14 Nov 2012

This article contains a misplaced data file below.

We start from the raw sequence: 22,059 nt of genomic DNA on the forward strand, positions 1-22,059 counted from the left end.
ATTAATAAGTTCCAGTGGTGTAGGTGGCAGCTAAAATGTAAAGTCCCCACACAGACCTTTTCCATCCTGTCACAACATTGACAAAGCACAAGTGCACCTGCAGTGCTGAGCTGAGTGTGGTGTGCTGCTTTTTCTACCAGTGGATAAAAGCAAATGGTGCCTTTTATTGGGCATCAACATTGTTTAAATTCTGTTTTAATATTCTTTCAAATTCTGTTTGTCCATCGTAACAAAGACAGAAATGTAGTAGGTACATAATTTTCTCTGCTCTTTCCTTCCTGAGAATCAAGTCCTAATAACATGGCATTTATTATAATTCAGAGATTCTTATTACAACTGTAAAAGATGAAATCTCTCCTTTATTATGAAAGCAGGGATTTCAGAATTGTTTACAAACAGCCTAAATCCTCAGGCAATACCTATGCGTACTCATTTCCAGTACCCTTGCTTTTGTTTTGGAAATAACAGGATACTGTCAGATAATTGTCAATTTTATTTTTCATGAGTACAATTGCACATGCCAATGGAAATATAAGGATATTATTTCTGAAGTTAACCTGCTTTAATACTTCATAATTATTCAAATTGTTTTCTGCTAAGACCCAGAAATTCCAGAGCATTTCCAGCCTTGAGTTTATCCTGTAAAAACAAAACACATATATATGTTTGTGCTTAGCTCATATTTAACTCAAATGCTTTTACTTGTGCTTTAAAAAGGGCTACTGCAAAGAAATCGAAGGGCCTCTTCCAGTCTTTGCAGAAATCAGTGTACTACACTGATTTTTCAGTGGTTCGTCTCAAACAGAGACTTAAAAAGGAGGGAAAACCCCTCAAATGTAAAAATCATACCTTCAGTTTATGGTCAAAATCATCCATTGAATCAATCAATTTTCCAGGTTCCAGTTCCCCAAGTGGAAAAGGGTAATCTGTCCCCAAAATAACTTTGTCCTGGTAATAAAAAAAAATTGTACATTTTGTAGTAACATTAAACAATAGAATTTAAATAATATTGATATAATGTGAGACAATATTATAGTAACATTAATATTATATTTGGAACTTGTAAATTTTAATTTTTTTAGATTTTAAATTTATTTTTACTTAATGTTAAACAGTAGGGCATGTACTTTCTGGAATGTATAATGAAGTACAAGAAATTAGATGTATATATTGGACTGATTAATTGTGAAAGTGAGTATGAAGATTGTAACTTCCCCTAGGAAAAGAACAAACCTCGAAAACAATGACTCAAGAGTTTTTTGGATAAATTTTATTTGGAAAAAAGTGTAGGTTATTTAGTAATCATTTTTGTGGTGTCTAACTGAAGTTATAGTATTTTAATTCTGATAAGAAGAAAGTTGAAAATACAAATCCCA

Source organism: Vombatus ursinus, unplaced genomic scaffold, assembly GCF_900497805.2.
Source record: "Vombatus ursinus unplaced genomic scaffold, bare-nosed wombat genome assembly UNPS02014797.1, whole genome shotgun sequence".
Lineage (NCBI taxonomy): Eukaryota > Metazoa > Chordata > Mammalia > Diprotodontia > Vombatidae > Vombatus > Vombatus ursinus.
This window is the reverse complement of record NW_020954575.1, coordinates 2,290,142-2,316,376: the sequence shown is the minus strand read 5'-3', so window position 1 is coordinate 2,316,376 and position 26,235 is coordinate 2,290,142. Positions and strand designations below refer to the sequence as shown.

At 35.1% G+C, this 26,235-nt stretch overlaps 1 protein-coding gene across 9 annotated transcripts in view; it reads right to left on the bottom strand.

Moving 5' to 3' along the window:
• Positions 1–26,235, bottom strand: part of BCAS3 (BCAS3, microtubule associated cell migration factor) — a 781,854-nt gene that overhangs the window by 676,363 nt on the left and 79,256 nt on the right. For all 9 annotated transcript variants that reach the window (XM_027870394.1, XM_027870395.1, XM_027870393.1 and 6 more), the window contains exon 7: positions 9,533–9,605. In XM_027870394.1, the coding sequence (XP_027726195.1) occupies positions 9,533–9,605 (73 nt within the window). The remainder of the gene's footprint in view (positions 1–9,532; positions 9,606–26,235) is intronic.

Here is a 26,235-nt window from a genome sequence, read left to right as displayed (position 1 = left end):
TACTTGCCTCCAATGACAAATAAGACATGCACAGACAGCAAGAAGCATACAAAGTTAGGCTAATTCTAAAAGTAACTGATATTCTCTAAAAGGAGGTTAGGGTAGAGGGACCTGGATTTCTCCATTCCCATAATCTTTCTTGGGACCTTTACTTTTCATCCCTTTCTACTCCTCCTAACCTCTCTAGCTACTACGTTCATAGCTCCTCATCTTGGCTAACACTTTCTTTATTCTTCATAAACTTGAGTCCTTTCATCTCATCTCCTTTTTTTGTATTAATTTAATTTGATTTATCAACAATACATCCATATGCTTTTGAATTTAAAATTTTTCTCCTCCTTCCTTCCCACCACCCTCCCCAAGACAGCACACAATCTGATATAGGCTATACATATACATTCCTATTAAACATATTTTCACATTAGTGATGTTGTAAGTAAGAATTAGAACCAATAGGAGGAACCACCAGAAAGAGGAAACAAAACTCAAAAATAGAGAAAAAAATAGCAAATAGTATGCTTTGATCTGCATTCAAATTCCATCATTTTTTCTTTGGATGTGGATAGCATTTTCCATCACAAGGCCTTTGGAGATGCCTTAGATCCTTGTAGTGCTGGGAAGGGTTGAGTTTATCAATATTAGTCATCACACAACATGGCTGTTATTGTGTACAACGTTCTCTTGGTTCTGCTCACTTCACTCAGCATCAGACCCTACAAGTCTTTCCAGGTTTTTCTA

London, 25 October 2012 – Despite reports claiming that a landmark legal ruling could create a deluge of equal wage claims, employment law adviser Croner says that equal pay cases are relatively rare and employers in the private sector particularly should not be unduly worried by this new development. The decision by the UK Supreme Court that allows equal pay cases to be heard in civil courts rather than employment tribunals will however mean that UK bosses will have to be able to justify pay rate histories for ex-employees for at least six years, which is radically different to the six months for an employment tribunal, says Croner. Employers should be warned that “Civil courts” and “tribunal” are not interchangeable words for the same process. They are two entirely separate procedures. If a claim is made in the civil court system is made in the first six months which could be dealt with more appropriately by an employment tribunal, then the civil court can strike out the claim and direct the claimant to bring the claim in front of an employment tribunal. It is important to note that this is discretionary; however it would be unusual for an employee to prefer the civil courts over an employment tribunal. An advantage to the civil courts route is that successful parties can recover costs, which may be a better forum for those with a good case, but which may also induce employers to be more ready to settle. The provisions have been transferred into the Equality Act 2010, and so the civil courts continue to have jurisdiction in respect of sex equality clauses or rules, and maternity equality clauses or rules up to six years from the unfair act of the employer. Commenting on the decision, Richard Smith, Head of Employment Law at Croner, says: “Equal pay cases are relatively rare and even in employment tribunals are very difficult to deal with. Employers have to show why a man and woman with comparable roles are paid differently. If they can’t do that they generally lose the case and the woman will gain compensation. “Many employers have weak systems and cannot explain historical differences in pay. The news yesterday means that they are going to have to start recording pay data and decisions or be even more assiduous with their record keeping. “There is also the possibility that ex-employees, particularly in the public sector may decide to launch their own claim, which they wouldn’t have been able to do if the Supreme Court had not allowed equal pay claims to be heard in a civil court.” Croner recommends that employers review their pay arrangements and introduce objective schemes where necessary. All data and information relating to pay should be held in a central place, preferably securely online as paper trails get lost and memories are fallible and may not be a reliable source of evidence.
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